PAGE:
Confidential funds

The consensus, however, can still go awry near the end of the budgeting process when the bicameral conference committee of both Houses meets.
Confidential funds

Should the senators stick to their guns, we can count ourselves lucky for having escaped confidential funds abuse.

For now, we can also rest easy knowing that the amorphous shadows of two former presidents hovering over our spectral political landscape have been momentarily blown off.

Of course, the political beehive always buzzes, never staying silent for long.

But I won't detain you further with the political meanings of these recent events, except perhaps to note that, for the most part, women and men in power derive their aura from the office they hold.

When these men and women are no longer in office, they deflate like a balloon in our amusement park called politics. That's how it always was and will be once someone isn't holding the president's office.

Nonetheless, the two aging political mandarins will presumably nurse their bruises and gather their wits about them, and soon enough, their shadows will reappear. But that's all for later.

At the moment, preoccupied as we already are with the holidays, political talk about what will or will not happen with this government's convenient "Unity Alliance" is generally falling on deaf ears.

Forthwith, less talk about mainstream rightist politics is for the better, especially on this relaxing Sunday better spent divining the late John Lennon's AI-assisted voice in The Beatles' last song, "Now and Then," a surprising hit even among kids despite its nostalgia for boomers.

Still, some may yet spare their burgeoning holiday mood to pay attention to the urgent matter of confidential funds. To indulge in political talk, probably for the last time this year.

As I write this, the senators have agreed to remove the confidential funds of all government civilian agencies from the proposed P5.768-trillion national budget for next year.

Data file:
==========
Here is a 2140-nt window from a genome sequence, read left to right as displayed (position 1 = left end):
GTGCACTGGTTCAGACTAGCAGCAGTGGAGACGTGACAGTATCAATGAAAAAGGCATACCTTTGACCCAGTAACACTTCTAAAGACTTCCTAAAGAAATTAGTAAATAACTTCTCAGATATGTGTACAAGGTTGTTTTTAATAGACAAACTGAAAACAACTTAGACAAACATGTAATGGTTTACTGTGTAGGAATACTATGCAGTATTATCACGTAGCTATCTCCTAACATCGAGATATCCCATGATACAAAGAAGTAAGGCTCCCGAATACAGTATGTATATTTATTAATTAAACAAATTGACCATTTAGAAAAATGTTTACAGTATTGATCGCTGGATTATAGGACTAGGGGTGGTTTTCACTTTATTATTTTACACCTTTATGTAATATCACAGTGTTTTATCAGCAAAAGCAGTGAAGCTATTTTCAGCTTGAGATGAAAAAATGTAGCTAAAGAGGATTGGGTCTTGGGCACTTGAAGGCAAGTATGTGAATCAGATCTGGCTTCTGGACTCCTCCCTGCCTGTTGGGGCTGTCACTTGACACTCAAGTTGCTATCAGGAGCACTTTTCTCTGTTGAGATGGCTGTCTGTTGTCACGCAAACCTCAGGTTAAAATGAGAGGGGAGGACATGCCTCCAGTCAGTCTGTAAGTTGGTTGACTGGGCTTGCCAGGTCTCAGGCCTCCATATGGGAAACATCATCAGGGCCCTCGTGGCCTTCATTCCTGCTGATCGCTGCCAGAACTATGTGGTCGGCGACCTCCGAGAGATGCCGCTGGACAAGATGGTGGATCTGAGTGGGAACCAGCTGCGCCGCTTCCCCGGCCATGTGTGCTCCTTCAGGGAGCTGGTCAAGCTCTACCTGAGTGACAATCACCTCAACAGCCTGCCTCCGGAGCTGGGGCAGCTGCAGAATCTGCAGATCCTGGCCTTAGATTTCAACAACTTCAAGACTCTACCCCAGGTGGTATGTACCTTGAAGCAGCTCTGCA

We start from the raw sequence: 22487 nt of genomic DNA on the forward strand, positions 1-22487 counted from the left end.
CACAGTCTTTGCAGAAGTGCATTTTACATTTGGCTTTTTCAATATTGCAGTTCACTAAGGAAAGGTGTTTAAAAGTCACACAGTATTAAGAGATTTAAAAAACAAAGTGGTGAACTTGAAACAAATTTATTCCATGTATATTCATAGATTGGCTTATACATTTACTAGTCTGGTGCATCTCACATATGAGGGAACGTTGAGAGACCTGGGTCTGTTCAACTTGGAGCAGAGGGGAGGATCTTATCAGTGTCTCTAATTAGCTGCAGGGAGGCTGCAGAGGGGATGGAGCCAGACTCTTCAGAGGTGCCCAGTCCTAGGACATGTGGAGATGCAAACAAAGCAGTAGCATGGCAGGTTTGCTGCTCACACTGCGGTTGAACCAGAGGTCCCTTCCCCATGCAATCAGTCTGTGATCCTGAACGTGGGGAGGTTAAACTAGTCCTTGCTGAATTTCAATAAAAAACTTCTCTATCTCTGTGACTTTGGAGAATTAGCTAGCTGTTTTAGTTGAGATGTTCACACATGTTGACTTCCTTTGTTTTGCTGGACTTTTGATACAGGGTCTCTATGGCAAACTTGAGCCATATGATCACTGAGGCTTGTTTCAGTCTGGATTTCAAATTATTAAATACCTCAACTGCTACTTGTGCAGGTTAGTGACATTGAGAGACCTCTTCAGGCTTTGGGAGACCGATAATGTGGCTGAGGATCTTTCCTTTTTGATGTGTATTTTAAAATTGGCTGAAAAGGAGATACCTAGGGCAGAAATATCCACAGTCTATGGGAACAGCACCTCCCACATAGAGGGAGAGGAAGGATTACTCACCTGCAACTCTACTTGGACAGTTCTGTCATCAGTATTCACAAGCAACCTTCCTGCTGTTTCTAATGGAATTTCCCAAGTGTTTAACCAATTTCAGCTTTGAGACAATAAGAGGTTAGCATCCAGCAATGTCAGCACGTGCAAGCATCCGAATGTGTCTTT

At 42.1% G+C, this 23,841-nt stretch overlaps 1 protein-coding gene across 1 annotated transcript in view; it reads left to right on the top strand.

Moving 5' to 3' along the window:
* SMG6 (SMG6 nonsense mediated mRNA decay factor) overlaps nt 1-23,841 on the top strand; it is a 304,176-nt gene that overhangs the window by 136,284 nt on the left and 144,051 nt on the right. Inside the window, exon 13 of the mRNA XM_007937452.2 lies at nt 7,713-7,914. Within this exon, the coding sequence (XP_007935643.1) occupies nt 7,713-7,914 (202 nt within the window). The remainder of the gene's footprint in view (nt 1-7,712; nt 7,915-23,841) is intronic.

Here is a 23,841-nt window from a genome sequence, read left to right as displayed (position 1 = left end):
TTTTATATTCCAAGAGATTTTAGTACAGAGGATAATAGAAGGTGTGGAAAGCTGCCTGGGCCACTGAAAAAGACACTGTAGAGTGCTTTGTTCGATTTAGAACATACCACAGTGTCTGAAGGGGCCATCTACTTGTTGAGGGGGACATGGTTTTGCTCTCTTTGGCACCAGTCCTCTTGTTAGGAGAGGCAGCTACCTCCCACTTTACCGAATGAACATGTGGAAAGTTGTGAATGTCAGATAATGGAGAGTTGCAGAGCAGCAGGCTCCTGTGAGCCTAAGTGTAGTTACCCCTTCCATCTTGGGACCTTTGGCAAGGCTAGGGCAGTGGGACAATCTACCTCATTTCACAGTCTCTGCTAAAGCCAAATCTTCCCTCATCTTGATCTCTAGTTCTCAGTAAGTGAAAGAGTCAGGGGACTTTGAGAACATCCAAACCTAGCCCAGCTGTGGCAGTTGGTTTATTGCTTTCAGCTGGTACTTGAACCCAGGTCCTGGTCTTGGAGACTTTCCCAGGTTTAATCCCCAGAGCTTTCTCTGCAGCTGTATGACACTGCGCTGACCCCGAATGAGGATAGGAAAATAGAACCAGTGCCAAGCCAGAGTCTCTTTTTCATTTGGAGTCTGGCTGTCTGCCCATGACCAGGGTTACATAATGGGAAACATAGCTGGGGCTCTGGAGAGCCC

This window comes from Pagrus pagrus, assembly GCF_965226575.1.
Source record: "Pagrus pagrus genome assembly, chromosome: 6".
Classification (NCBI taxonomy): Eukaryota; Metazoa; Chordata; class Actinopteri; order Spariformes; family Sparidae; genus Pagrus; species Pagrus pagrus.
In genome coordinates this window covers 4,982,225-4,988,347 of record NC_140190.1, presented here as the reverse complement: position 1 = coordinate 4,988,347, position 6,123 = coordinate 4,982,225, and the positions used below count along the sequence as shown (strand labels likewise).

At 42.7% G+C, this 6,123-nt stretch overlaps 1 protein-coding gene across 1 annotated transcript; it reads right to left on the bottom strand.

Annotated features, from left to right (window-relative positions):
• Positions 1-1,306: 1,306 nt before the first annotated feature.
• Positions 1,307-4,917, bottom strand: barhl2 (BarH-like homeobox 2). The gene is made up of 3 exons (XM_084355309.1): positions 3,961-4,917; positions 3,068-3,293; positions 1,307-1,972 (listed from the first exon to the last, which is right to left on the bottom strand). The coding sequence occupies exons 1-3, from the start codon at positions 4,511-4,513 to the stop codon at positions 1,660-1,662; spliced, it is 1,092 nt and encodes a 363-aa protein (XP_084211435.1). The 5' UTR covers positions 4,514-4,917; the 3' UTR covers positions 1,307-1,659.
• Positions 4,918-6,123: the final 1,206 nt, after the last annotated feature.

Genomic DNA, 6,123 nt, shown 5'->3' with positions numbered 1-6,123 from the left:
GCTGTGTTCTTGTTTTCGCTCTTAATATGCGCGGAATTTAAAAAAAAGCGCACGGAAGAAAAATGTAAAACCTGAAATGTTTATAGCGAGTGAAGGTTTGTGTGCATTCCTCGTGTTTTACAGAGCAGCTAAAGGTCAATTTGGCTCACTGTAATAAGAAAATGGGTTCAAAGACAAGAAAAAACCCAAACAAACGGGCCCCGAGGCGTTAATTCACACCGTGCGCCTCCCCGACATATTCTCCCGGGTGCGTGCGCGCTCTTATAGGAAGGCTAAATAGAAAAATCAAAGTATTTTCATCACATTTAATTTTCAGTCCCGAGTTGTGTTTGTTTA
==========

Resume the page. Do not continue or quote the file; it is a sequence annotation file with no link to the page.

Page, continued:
Barring unforeseen developments, the Senate's position harmonizes with what the Lower House wants.

So, it's a foregone conclusion that the more prominent civilian agencies getting zero confidential funds are the Office of the Vice President, the Department of Education, the Department of Agriculture and the Department of Information and Communications Technology.

The consensus, however, can still go awry near the end of the budgeting process when the bicameral conference committee of both Houses meets.

But the House leadership gets to choose who among its members will make it to the 21-member House contingent to the bicameral committee.

And the House leadership, evidently smarting from Mr. Duterte's recent serious threatening tirades over its affairs, will only presumably entrust the House bicameral committee to its loyal allies.

Such a move would effectively doom any magical machinations in the bicameral committee to restore the confidential funds to the aforementioned civilian agencies.

If there's confidence all around that the reallocation of the controversial confidential funds will stay, it still doesn't negate the fact that confidential funds shouldn't be in the hands of these civilian agencies in the first place.

Truth be told, many of these agencies can't even reasonably justify why they need confidential funds. That's how crazed it is.

But even those with somewhat plausible reasons for asking for it still can't cut it.

Take, for instance, the matter of confidential funds for the DICT. The DICT argues that the agency needs confidential funds to combat recent cyberattacks against government agencies.

But Senator Francis "Chiz" Escudero openly castigated the DICT over its rationale for seeking confidential funds. He insisted the DICT is better off fending ransomware attacks by procuring better equipment and employing more able Information Technology personnel.

Escudero, however, failed to mention that confidential funds encourage laziness on the DICT's part and even more ransomware attacks. 

Yes, that isn't too farfetched a prospect.

It is so because cybersecurity experts tell us that cyber gangs are now smart enough to realize that if those they attack have spare funds — either from set-aside contingent funds or insurance money — the ransom easily gets paid.

Confidential funds are such contingent funds, which cyber criminals surely will pounce on and exploit.

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